“We want to thank JDate for getting us together and we encourage those single Jews out there to try JDate; it really works.”
Summertime and gorgeous fruit is plentiful. Bright colors and a garden of aromatic scents fill markets and farm stands. It is easy to go crazy and over purchase when the produce looks so good.
Amos was a herdsman of Tekoa, who prophesied during the reign of Kings Jeroboam II of Israel and Uzziah of Judea.
Little did he know at that very same moment, just a couple miles away, Jenette was logged on to JDate and noticed a new face in her region.
According to Jewish tradition, God created the world employing the attributes of both rachamim (mercy) and din (justice). Since God is constantly renewing the act of creation, it is with these two attributes that He views the world.
“A month later I flew out again, this time to help him close up his business and pack up his home; we had made up our minds that we needed to be together.”
At its most basic level, the marriage of science and relationships has taught us that we find beauty in youthful traits (big eyes, shiny hair, lush lips); that bad boys are attractive because the same high testosterone levels that make them the alpha-male type also lends the promise of passing that on to their offspring and that men love curvy women because it shows higher levels of fertility.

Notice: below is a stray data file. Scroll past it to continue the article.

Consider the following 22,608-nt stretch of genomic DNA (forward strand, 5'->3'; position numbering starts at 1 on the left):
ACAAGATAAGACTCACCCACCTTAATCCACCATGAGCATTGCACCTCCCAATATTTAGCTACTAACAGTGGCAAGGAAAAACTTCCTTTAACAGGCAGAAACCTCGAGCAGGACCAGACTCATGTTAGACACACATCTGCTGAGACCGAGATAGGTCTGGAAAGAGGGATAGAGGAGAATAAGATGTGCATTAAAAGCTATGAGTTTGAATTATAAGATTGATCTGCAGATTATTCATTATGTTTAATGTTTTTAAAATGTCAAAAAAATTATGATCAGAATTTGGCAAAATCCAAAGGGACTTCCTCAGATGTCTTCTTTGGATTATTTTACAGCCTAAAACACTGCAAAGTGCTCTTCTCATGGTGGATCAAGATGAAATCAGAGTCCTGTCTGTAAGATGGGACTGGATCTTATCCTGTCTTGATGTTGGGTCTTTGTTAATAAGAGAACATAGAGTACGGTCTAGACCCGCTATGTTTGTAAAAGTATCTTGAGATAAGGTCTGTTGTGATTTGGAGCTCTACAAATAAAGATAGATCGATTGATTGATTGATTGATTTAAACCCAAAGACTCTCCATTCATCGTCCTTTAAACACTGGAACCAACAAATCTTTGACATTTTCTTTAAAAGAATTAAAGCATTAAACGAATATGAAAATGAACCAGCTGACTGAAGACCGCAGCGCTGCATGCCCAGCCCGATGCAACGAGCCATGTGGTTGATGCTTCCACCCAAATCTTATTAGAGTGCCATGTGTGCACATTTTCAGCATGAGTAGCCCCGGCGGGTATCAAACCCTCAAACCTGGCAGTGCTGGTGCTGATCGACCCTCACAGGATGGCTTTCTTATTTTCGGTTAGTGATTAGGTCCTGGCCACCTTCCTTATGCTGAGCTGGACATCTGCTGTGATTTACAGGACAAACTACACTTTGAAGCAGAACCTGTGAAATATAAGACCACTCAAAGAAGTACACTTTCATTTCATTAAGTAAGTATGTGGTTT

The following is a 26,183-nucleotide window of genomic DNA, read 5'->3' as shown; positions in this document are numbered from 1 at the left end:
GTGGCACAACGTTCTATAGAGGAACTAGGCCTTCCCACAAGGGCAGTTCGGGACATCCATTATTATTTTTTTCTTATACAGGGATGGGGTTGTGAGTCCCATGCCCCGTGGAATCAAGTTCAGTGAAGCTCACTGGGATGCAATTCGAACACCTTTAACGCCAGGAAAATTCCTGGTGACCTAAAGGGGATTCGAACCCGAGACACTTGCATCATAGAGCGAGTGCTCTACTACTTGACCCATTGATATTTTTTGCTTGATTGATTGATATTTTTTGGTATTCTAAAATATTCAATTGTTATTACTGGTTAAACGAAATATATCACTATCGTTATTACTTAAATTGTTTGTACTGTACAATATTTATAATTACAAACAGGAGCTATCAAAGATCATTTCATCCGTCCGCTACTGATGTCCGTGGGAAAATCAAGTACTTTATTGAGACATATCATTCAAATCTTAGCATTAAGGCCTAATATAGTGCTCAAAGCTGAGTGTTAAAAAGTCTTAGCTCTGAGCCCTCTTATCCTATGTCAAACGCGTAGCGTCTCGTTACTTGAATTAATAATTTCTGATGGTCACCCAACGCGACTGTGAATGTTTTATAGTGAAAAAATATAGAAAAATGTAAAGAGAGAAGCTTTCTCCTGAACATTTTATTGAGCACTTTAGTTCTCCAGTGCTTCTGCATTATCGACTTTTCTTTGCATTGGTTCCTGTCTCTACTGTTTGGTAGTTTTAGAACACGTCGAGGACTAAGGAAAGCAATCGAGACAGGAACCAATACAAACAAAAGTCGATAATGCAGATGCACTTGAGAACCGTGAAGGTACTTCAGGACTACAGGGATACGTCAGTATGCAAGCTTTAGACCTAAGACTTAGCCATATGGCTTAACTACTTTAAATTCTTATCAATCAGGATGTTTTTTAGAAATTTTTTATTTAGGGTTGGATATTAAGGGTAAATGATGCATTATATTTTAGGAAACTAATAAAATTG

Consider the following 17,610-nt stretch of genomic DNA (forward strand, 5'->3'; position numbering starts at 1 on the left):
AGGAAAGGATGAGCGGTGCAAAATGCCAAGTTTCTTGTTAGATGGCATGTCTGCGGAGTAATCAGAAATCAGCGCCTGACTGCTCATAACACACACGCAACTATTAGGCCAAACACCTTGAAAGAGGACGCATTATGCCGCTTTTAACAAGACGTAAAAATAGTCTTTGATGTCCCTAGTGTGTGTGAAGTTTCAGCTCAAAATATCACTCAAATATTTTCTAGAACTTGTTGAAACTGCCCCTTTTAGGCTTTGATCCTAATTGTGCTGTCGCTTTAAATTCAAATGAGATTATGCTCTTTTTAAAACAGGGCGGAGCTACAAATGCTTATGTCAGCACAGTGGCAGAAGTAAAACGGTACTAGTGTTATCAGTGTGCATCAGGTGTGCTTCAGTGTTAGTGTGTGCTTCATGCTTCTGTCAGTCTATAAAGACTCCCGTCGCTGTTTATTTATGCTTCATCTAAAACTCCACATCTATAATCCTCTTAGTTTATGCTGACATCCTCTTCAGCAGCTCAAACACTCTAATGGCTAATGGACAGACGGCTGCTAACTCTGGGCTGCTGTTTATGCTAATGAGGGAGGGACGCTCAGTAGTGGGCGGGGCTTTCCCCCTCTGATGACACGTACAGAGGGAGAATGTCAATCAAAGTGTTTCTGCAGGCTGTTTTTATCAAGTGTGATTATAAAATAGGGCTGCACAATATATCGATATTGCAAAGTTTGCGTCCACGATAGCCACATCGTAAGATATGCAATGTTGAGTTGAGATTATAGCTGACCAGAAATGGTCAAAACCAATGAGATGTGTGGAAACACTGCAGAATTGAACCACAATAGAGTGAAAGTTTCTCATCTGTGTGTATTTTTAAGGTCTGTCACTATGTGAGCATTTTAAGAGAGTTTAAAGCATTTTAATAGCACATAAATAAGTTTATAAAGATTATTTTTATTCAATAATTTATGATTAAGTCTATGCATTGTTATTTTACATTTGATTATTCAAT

I know my dad will be looking down at me, proud of the woman I have become and proud that I found a man who will take good care of me like he did for my mom for the time he had with her.
With candles burning brightly and fine wine for kiddush, Friday night dinner is a meal that is designed for “atmosphere.” However, the actual fare of Shabbat dinner varies, depending on custom and personal taste. Many people simply serve their favorite foods, while others stick to the traditional Shabbat cuisine. A typical, traditional Shabbat menu includes:
Today, August 25th, is the anonymously anointed “Kiss and Make Up Day.” Perhaps it is related to August 27th –“Global Forgiveness Day.” These modern “holidays” have little historic meaning, but Jewish Treats would be remiss in not noting that, in most years, the end of August is within the Hebrew month of Elul. (This year, Elul begins on August 31st.)